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International nursing scholar
Photos courtesy of Claire O’Connor October 27, 2017
Nursing student Claire O’Connor joins International Scholar Laureate Program delegation
As soon as her finals ended last spring, junior nursing student Claire O’Connor packed her bags and embarked on a journey of a lifetime to Australia.
O’Connor was invited to join the International Scholar Laureate Program Delegation on Nursing & Health Care in Australia. Through this program, she learned about the Aussie approach of nursing and healthcare. As part of a contingent of undergraduate students from across United States and Canada, O’Connor, the lone UD representative, was anxious yet excited to see what a down under experience would bring.
After an exhausting 22-hour flight, O’Connor landed in Sydney, where she stayed for the first leg of her studies. The program kicked off with a guest speaker from the Australian Nursing Federation who gave an introduction to the Australian healthcare system, the workings of its universal healthcare system and how the nursing shortage is affecting healthcare. The group had a chance to tour Royal Price Alfred Hospital, where nurses discussed the daily life in midwifery and nursing.
O’Connor’s favorite city was Brisbane, which provided a deeper dive into midwifery and nursing traditions. She found Brisbane to be far more similar to U.S. healthcare in the use of digital records than the hospital in Sydney; she saw similarities in healthcare practices, as well. Brisbane is also home to a major base of the Royal Flying Doctors (RFDS), an emergency aeromedical care service that provides aid to those located in remote locations. O’Connor described this service as a dream job.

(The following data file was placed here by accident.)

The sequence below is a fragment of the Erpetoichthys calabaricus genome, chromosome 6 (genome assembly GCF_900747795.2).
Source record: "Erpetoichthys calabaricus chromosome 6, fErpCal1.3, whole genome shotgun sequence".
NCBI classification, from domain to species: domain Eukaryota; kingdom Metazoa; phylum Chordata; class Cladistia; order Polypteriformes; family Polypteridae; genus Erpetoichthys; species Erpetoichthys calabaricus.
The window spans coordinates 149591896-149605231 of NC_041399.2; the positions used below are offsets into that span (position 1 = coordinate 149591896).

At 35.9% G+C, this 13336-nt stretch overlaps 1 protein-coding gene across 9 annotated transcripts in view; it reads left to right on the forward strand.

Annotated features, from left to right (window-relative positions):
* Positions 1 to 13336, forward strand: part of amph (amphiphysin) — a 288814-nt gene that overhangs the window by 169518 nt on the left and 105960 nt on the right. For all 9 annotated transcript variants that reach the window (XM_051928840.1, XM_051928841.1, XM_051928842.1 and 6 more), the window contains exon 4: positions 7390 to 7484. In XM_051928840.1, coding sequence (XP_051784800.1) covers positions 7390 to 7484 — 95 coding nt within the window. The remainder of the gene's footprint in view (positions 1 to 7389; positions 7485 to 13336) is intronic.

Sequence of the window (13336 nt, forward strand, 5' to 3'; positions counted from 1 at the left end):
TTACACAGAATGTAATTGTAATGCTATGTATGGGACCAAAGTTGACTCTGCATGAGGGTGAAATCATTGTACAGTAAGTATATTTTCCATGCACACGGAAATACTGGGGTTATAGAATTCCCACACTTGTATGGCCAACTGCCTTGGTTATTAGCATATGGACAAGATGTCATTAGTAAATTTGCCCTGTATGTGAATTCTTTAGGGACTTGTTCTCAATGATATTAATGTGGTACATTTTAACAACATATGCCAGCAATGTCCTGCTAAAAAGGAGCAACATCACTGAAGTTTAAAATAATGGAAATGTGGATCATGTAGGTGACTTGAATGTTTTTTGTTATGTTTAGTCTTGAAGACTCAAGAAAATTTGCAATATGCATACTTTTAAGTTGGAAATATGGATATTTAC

“They are prepared to fly out at any time of the day and almost any weather,” O’Connor said. “Each plane is set up in the same exact way, so no matter where you are in Australia and you board a RFDS plane you know exactly which medicine is in each drawer.”
Furthermore, the RFDS has complete control in the skies. The aeromedical organization has the power to redirect commercial flights to fly a different path, so planes are able to get to the appropriate hospital.
“One of the stories that a doctor shared was that she had a young aboriginal male on her flight and she performed CPR on the patient for over an hour because she kept getting a blood pressure from her compressions,” O’Connor said.
The final destination of the trip was to Cairns, where the nursing students learned about the aboriginal culture.
“One thing that really stuck out to me about aboriginals was they keep the secrets of bush medicine quite close to their vest because they don’t want Australians taking anymore advantage of them than they already have,” O’Connor said.
The time in Australia was simply not enough for O’Connor. Upon graduating from the University of Delaware in 2019, she hopes to return to Australia to provide services to those in need.
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